When working in C++, I occasionally find myself pining for a REPL like those for Python/Haskell/Scheme/[your language here]. Given the size and complexity of the language, I find it useful at times to explore certain nooks and crannies, and REPLs can be a quick way to try things out. It turns out that such a beast exists, and its name is CINT.

The craziest part about CINT is that this is a stand-alone interpreter, i.e. a full implementation of C++. Well, not quite full, but it implements a large subset of C++. CINT also implements a subset of system libraries from POSIX, Win32, and even the STL, but certainly not everything/with limitations. If you’re curious, check out the speeds on the Computer Language Benchmarks Game. This thing was clearly not built for speed.

Putting aside the sheer coolness factor, I haven’t actually used CINT much, and part of this is because (I believe) C++’s design is not amenable to interactive use. CINT does add a few language extensions which make it slightly more usable, including limited “type inference” and looser distinguishing of . from ->. However, the C++ test cases I’ve been coming up with are almost always at least several lines of code consisting of some function/class/template declarations—clumsier to input using readline.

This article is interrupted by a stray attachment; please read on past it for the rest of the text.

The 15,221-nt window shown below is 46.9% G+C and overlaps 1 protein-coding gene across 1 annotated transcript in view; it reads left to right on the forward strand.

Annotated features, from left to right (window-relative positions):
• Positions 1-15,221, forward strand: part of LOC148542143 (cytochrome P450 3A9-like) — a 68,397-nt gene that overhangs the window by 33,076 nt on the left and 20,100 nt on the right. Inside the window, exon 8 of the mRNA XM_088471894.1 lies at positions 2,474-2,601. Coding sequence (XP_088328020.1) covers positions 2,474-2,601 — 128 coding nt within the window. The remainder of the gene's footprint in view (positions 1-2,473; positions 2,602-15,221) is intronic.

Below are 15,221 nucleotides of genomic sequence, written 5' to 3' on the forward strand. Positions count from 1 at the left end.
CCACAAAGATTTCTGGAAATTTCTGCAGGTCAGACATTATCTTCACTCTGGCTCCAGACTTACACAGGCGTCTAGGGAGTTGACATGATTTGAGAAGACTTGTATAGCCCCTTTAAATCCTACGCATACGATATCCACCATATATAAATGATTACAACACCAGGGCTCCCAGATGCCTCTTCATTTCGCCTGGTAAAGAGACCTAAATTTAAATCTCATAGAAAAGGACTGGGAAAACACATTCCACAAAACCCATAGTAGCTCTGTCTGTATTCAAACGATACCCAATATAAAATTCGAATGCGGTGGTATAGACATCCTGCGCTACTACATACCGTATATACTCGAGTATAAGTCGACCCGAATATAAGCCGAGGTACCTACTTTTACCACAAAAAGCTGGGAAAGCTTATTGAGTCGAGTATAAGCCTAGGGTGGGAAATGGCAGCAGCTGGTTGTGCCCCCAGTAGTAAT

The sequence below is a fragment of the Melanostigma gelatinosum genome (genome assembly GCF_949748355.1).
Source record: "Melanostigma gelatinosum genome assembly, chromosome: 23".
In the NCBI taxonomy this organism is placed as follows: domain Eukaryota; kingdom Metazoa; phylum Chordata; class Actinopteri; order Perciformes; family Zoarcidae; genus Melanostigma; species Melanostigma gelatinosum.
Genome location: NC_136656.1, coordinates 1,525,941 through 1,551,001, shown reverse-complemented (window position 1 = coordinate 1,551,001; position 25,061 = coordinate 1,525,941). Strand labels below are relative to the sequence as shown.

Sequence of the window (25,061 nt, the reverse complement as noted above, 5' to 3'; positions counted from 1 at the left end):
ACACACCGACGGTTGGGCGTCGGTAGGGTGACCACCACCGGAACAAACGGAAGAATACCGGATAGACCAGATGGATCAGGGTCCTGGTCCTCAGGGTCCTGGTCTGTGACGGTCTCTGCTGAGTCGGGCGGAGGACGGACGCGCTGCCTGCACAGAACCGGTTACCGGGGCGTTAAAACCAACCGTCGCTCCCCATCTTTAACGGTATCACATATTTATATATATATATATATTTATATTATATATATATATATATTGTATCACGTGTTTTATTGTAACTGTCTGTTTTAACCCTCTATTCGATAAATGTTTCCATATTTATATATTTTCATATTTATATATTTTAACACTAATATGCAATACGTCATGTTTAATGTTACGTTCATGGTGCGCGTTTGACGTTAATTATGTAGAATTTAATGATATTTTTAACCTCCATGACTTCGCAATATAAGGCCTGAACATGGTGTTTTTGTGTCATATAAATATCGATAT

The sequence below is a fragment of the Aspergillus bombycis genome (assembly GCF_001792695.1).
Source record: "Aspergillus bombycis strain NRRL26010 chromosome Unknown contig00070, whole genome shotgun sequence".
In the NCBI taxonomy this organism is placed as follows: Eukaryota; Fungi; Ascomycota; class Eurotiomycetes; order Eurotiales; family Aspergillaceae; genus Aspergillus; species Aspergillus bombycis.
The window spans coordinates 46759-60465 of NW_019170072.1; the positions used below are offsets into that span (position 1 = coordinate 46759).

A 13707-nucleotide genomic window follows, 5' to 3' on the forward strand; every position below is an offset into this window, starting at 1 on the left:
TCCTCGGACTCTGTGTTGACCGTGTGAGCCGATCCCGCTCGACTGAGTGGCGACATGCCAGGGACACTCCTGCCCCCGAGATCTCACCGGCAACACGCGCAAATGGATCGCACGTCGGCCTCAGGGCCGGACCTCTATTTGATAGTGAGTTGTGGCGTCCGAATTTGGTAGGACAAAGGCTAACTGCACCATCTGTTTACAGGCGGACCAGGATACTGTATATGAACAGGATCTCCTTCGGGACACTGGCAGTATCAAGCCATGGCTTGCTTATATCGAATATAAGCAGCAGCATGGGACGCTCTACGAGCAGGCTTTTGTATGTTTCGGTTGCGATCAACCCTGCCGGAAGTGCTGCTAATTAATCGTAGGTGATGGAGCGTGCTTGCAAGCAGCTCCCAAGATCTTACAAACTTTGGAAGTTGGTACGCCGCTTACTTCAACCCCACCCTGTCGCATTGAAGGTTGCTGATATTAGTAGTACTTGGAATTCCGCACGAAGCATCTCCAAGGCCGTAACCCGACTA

There also exists a REPL for C: Evan Martin’s C-REPL. Unlike CINT, it’s a simpler program that uses incremental compilation tricks. Basically, every time you enter a line, C-REPL generates a source file, which then gets compiled into a shared library, which in turn is dynamically linked with and executed. As such, C-REPL supports the full language, system libraries, anything. And it’s fast. But it only works with C.

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